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Rude Boy (1980). The Clash!… and their mate Ray Gange.

February 19, 2017

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Describing this old film reminds me of Samuel Johnson trying describe John Milton’s religion… it’s much easier to say what Rude Boy is not.  Rude Boy is not really a drama.  Nor is it a documentary.  Nor is it a mockumentary.  Nor is it a musical, or a concert movie.

I read an interview with Ray Gange recently.  He seems much happier that he was as a twenty year old and has a lively interest in painting.  His photo illustrates a cheerful bald man in his late fifties.  The years have been kinder to him than you might think.

Armstrong and Miller used to have a cop-show sketch called “Parsons & Lampkin…and Lampkin’s mate Steve”, which was an eloquent meditation on the fact that once someone is established as a “mate”, you are sort of stuck with them, no matter how professionally inconvenient they might be. Ray Gange is the kind of “mate” that a band more ruthlessly committed to global super-stardom on conventional terms would have shed within the first ten minutes of the film.  He does of course, become increasingly estranged from the band’s rise to glory, but the astonishing thing is not that he starts to lose access, but that he retains it for so long.  Mick Jones tells Gange that “I’m  watching you”,  as Gange’s capacity for drunken vandalism becomes clear – in a chilling sequence.   The unfailingly charming Joe Strummer continues to listen to Gange, though.   Even when Gange is drunkenly suggesting that The Clash have become too political, rather than argue, Strummer continues to tinkle the ivories and smile.  It is as though Gange is exactly the sort of person that Strummer is morally as well as politically obligated never to give up on.  It is as though the whole purpose of The Clash is to retain some point of contact with someone like Gange.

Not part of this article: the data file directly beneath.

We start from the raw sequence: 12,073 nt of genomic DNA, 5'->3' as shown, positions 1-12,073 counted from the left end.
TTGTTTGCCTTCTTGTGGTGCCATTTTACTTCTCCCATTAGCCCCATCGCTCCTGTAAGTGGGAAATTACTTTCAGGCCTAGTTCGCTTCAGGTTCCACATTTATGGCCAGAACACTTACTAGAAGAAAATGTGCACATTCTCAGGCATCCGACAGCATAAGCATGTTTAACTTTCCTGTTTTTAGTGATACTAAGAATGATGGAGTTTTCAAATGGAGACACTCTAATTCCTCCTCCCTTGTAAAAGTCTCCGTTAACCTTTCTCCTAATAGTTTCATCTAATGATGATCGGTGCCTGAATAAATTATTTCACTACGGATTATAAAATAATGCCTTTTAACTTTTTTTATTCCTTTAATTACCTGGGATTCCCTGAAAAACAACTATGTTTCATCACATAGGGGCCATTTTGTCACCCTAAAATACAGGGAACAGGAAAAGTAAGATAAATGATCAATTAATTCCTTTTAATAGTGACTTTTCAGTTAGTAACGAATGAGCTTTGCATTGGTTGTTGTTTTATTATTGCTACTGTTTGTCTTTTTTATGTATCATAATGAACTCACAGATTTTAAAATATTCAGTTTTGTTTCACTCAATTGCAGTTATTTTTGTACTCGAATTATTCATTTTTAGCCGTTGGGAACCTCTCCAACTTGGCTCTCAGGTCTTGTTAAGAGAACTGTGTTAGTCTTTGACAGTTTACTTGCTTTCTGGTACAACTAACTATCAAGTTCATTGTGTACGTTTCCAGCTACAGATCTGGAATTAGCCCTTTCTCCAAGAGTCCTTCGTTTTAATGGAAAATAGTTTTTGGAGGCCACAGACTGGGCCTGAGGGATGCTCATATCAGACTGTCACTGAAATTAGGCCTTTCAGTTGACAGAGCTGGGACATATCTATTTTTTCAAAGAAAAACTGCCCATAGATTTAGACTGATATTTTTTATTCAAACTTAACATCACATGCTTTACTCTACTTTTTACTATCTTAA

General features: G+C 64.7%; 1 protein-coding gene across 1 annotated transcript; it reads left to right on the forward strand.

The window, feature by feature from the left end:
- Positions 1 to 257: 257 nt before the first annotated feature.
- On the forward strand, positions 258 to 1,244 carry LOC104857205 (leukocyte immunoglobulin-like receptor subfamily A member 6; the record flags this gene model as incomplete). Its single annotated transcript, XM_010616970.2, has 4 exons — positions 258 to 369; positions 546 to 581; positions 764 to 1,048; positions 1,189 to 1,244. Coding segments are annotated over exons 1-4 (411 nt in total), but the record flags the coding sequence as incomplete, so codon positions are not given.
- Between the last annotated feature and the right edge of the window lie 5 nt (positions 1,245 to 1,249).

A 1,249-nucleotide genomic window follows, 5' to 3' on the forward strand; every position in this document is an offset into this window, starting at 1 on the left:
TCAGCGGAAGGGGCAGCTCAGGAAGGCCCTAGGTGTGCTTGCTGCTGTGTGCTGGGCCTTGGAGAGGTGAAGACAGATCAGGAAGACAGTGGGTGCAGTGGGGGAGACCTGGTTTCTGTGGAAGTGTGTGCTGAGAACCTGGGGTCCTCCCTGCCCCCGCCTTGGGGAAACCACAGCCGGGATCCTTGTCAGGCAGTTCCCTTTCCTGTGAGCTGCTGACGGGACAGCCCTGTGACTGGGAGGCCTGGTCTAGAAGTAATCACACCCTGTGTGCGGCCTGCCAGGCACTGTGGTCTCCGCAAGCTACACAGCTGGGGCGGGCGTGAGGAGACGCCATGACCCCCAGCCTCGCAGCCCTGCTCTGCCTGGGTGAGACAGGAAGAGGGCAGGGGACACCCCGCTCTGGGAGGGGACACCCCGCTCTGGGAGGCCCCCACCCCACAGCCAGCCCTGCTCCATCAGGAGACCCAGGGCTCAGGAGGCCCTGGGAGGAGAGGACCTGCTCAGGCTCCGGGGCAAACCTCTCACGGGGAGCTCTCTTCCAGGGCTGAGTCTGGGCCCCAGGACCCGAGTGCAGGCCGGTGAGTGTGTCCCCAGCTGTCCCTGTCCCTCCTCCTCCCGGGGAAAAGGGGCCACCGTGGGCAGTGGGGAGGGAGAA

If so,  the film really is about tragic failure, as what passes for  a “story” illustrates how The Clash connect and fail to connect at one and the same time.  The face of Gange as he puzzles over the lyrical content and purpose of “White Man in Hammersmith Palais” is a sad sight to behold.

Directed by Jack Hazan and David Mingay, filmed in 1978 and 1979, released in 1980 and repudiated by The Clash instantly, Rude Boy is a difficult film to watch all the way through.  The concert footage is wonderful of course and the reason you keep going.  The Victoria Park Rock against Racism performance is incandescence and it’s an education to see the people in the crowd that day.  You keep thinking you’re going to spot Jeremy Corbyn.  It’s also a shock, of course, to see quite how much hair Mick Jones has in 1978.   He could have plausibly earned extra money as Brian May’s stunt double.

Gange’s story has no beginning and no end.  His only claim to fame is a personal connection with members of The Clash, and a brief clueless stint as their roadie.  His daily life is awful to watch, especially when there’s no music in the background.  Gange needs The Clash as much as we do, and/or, we need The Clash as much as he does and when they play, it’s a blessed relief from the shabby imbecility of Gangeland.

Gange (in this movie) is not so much right wing as anti-left wing (unlike his skinhead friend).   He never actually joins the National Front (who are chillingly exhibited in the film).   The Front are horribly canny in the way they thank the police, their politeness serving to enlist the Met as allies.   Meanwhile, a black kid from Brixton is brutally arrested in a dawn raid and railroaded by the criminal justice system.  In the final frames, Thatcher becomes prime minister.  We’re not told how Gange voted, if he bothered to vote… but his stubborn refusal to be politicised by Strummer or to reject the NF with a scintilla of energy, point to 1980s casual Toryism, a Toryism based on how easy it has become to buy stuff.  The world will belong to “Gange” rather than to The Clash, because Gange is someone with a dogged and determined refusal to absorb any kind of macroeconomic narrative, a refusal to relate his own life to anybody else’s life, to see himself as part of anything bigger than himself.  It’s a refusal (as he tells more than one hapless girlfriend) to love.

Gange doesn’t really have enough depth to be a tragic figure.  The loneliest and saddest “character” in the film is, perhaps “Strummer”, the Strummer who is edited together by Hazan and Mingay.   Strummer, you suspect,  regrets Gange’s condition more than Gange does.   And the most lonely moment in the film is Strummer in the recording studio wearing headphones, laying down vocal tracks for the unhappy Give ‘Em Enough Rope album.  (It’s a great album, of course, just known for the frustrations of the context of its own production.)

Here is Strummer shouting into the void.  What he’s doing is no fun but needs to be done, and nobody but he can do it.   And nothing is more silent and scary than the recording studio with him alone in it,counting down bars till it’s his turn to shout and sing.

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